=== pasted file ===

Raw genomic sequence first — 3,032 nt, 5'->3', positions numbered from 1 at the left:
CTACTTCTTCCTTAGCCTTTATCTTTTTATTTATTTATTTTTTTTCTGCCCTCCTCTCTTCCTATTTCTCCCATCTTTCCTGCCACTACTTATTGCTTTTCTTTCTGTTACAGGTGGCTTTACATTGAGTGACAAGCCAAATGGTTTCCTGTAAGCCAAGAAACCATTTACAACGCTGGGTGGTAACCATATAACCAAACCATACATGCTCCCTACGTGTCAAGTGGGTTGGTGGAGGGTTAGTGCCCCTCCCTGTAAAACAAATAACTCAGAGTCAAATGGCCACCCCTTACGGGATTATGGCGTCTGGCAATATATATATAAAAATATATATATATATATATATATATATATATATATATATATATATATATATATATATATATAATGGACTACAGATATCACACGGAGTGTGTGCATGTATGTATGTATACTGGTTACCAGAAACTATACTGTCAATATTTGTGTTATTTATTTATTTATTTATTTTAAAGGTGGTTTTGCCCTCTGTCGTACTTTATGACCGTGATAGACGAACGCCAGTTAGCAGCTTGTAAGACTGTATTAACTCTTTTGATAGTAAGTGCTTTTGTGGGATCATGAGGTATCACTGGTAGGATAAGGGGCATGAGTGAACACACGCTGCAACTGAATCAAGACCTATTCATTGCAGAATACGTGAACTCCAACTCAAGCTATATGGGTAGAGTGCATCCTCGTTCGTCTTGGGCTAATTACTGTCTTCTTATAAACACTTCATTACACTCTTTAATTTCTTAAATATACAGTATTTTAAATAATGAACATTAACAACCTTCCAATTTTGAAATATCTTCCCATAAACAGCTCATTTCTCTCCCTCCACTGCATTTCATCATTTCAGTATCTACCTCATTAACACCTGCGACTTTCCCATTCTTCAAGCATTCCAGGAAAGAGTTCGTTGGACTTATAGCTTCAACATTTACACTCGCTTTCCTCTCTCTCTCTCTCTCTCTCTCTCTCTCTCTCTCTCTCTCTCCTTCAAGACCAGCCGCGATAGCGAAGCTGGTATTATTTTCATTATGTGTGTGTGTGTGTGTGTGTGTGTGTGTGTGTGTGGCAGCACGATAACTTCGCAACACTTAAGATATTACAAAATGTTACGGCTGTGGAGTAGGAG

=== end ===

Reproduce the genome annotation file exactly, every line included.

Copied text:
Raw genomic sequence first — 3,032 nt, 5'->3', positions numbered from 1 at the left:
CTACTTCTTCCTTAGCCTTTATCTTTTTATTTATTTATTTTTTTTCTGCCCTCCTCTCTTCCTATTTCTCCCATCTTTCCTGCCACTACTTATTGCTTTTCTTTCTGTTACAGGTGGCTTTACATTGAGTGACAAGCCAAATGGTTTCCTGTAAGCCAAGAAACCATTTACAACGCTGGGTGGTAACCATATAACCAAACCATACATGCTCCCTACGTGTCAAGTGGGTTGGTGGAGGGTTAGTGCCCCTCCCTGTAAAACAAATAACTCAGAGTCAAATGGCCACCCCTTACGGGATTATGGCGTCTGGCAATATATATATAAAAATATATATATATATATATATATATATATATATATATATATATATATATATATATATATATAATGGACTACAGATATCACACGGAGTGTGTGCATGTATGTATGTATACTGGTTACCAGAAACTATACTGTCAATATTTGTGTTATTTATTTATTTATTTATTTTAAAGGTGGTTTTGCCCTCTGTCGTACTTTATGACCGTGATAGACGAACGCCAGTTAGCAGCTTGTAAGACTGTATTAACTCTTTTGATAGTAAGTGCTTTTGTGGGATCATGAGGTATCACTGGTAGGATAAGGGGCATGAGTGAACACACGCTGCAACTGAATCAAGACCTATTCATTGCAGAATACGTGAACTCCAACTCAAGCTATATGGGTAGAGTGCATCCTCGTTCGTCTTGGGCTAATTACTGTCTTCTTATAAACACTTCATTACACTCTTTAATTTCTTAAATATACAGTATTTTAAATAATGAACATTAACAACCTTCCAATTTTGAAATATCTTCCCATAAACAGCTCATTTCTCTCCCTCCACTGCATTTCATCATTTCAGTATCTACCTCATTAACACCTGCGACTTTCCCATTCTTCAAGCATTCCAGGAAAGAGTTCGTTGGACTTATAGCTTCAACATTTACACTCGCTTTCCTCTCTCTCTCTCTCTCTCTCTCTCTCTCTCTCTCTCTCTCTCCTTCAAGACCAGCCGCGATAGCGAAGCTGGTATTATTTTCATTATGTGTGTGTGTGTGTGTGTGTGTGTGTGTGTGTGTGGCAGCACGATAACTTCGCAACACTTAAGATATTACAAAATGTTACGGCTGTGGAGTAGGAG